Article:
The Story Behind NC Symphony’s Juneteenth Performance
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How important is exposure to the arts at a young age? Anthony Kelley is Professor of Music at @DukeU and currently @ncsymphony Composer-in-Residence. Discover his journey here and discover his latest work, “Spirituals of Liberation”.
One of Dr. Anthony Kelley’s older brothers received a toy organ for Christmas. Shelved for two years, it was obvious Kelley’s siblings weren’t interested in playing the instrument. He picked up the book that came with the toy and started trying to figure it out on his own.
He didn’t quite understand how to make music at the time, but his determination was something his parents noticed. Maybe it might be worth exploring, they thought.
Kelley grew up in Henderson, North Carolina with two elementary school teachers as parents. His first piano teacher was Mrs. White, who lived in the neighborhood and played at a local church.
His parents encouraged his talent, but were not yet going to buy a piano for their young son. Kelley needed a place to practice outside of her piano lessons.
In sixth grade, Kelley contacted the elementary school caretaker behind her house where her mother taught to see if they could work out a solution. While the school janitor completed his after-school cleaning routine, Kelley used that time to practice the piano.
This went on for a year and a half, until her parents saw that music was not going to be a passing extracurricular activity and bought a piano for the house.
These are the beginnings of a musical life for Anthony Kelley. In what he describes as “a full-loop moment in the most rewarding way imaginable,” Kelley is now the North Carolina Symphony Orchestra’s composer-in-residence. On June 18, in commemoration of Juneteenth, his new original composition titled “Spirituals of Liberation” will be performed at NC Symphony’s Summerfest: Juneteenth Freedom Celebration.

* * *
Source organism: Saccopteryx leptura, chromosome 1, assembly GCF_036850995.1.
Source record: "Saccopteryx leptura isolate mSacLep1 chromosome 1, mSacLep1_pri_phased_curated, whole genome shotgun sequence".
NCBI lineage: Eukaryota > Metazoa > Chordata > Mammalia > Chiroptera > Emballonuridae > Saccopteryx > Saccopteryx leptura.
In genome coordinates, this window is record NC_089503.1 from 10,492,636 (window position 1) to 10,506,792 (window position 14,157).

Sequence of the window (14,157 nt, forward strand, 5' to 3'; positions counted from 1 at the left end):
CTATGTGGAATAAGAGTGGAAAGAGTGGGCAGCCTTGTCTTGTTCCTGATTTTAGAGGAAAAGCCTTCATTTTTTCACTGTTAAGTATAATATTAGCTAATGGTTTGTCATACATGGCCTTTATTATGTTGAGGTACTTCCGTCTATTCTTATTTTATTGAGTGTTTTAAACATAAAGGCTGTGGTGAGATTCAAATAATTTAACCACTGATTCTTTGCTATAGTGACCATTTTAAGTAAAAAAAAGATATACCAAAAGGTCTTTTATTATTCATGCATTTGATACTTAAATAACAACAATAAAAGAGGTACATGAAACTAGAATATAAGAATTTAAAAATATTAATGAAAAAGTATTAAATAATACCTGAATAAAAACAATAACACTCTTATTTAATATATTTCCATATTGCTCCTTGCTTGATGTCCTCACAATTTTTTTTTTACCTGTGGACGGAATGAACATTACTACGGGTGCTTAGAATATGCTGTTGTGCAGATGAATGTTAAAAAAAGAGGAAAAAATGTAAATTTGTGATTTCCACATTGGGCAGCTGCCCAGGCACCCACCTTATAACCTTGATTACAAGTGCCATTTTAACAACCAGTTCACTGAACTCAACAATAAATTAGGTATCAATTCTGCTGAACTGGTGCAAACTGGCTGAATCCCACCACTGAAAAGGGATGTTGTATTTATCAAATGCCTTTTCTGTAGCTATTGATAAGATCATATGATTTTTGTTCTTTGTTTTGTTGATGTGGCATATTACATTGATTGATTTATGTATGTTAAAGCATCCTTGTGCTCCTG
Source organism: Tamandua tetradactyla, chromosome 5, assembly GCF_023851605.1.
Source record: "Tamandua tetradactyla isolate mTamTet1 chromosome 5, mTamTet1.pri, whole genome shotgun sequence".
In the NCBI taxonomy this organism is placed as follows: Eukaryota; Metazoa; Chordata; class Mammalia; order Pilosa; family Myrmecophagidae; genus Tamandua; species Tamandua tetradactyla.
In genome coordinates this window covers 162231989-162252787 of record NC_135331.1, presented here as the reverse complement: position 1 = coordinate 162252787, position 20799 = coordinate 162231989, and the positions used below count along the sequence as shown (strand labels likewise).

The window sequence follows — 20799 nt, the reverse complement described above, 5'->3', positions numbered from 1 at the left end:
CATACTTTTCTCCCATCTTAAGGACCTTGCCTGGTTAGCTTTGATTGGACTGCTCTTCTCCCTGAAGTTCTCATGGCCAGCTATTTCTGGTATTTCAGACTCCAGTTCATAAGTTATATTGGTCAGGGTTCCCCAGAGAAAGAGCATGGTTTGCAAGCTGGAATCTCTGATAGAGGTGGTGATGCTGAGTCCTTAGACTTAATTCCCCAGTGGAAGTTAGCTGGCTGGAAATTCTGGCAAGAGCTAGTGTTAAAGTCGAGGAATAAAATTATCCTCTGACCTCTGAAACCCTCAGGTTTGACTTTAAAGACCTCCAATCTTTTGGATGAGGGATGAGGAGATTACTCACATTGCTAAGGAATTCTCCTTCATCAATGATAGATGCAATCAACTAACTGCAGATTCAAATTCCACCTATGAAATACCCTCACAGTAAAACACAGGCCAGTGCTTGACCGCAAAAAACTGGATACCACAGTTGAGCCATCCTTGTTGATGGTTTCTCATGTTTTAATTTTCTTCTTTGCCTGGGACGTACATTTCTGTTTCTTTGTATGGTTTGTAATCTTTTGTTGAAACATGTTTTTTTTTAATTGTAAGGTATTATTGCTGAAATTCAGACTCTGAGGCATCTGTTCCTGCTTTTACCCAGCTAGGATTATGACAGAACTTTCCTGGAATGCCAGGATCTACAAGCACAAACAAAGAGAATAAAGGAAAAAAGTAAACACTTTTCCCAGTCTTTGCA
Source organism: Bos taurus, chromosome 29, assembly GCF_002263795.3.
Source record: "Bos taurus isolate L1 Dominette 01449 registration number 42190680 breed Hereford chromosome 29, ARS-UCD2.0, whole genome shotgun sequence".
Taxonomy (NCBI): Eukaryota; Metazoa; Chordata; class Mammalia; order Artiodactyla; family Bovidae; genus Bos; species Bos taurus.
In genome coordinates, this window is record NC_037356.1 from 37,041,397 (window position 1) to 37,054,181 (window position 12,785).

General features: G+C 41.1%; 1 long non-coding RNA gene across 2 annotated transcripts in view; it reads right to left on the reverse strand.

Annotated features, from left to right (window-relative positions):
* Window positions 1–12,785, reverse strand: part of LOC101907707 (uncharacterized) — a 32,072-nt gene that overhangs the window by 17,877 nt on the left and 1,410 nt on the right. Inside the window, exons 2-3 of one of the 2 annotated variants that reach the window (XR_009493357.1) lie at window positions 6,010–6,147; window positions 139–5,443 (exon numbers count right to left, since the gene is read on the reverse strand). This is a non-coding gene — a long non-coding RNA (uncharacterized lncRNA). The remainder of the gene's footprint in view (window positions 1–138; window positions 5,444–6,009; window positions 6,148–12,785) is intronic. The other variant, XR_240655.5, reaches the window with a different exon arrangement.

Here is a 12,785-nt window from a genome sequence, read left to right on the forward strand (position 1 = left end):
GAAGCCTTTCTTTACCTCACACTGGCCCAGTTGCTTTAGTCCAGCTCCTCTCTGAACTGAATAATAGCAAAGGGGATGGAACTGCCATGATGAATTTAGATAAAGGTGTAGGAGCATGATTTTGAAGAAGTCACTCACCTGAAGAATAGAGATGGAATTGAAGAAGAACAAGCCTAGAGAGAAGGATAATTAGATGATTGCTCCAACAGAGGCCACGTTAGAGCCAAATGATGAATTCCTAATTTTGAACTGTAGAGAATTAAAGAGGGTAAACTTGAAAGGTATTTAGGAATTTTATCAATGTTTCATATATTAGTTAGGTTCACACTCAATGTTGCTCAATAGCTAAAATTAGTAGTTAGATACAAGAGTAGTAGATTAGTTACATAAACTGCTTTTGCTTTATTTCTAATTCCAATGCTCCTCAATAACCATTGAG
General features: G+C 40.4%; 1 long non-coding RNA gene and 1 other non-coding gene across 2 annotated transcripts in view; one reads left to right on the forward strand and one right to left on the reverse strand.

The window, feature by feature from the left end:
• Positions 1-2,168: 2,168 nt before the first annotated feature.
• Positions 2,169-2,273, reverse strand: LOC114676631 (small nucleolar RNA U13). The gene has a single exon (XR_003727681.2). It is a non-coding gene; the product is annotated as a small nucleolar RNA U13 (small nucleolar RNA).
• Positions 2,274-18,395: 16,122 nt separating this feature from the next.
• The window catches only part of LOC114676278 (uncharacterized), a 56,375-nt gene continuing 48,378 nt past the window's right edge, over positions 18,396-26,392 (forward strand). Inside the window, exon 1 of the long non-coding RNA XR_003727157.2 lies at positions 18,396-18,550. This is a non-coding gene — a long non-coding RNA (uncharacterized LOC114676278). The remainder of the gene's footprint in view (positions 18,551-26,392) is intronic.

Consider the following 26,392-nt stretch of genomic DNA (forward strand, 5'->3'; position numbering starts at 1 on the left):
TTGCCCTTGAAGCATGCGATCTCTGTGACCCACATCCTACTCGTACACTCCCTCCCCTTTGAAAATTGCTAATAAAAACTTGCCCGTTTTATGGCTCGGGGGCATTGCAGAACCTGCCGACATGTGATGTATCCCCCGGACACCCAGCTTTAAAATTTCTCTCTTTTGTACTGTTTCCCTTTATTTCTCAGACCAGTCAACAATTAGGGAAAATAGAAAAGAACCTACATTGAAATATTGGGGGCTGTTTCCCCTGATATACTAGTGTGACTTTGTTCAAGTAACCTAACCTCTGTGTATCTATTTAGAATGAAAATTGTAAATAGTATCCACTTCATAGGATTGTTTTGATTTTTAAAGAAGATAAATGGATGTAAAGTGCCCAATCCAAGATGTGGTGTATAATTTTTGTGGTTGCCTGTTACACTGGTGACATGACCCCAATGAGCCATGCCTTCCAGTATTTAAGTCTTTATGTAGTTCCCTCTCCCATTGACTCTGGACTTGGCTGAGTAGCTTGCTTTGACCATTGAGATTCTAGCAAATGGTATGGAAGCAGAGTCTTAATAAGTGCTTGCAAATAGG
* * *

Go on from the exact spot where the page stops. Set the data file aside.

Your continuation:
Influential Musical Moments
Growing up, Kelley’s musical curiosity was not limited to the piano. At Henderson Junior High School, he learned tuba and trombone.
His band director took the class to see the high school band perform an arrangement of one of the movements from Beethoven’s Symphony No. 7.
Kelley had a good friend who played in the band with him in college. They constantly challenged each other, playing a game to see which of the two could find the most obscure classical music in the library. This friend’s aunt saw their interest and approached Kelley’s parents to offer to take them to Raleigh for an NC Symphony performance. The guest solo artist for this show was jazz pianist Billy Taylor.
It was Kelley’s first experience with an orchestra, and the fact that Taylor spoke a dialogue there with both black jazz language and classical language forever influenced Kelley.
“I never separate them. Everything I’ve ever written contains these dialogues. This moment contributes to my style,” Kelley said. He still has the ticket for this performance.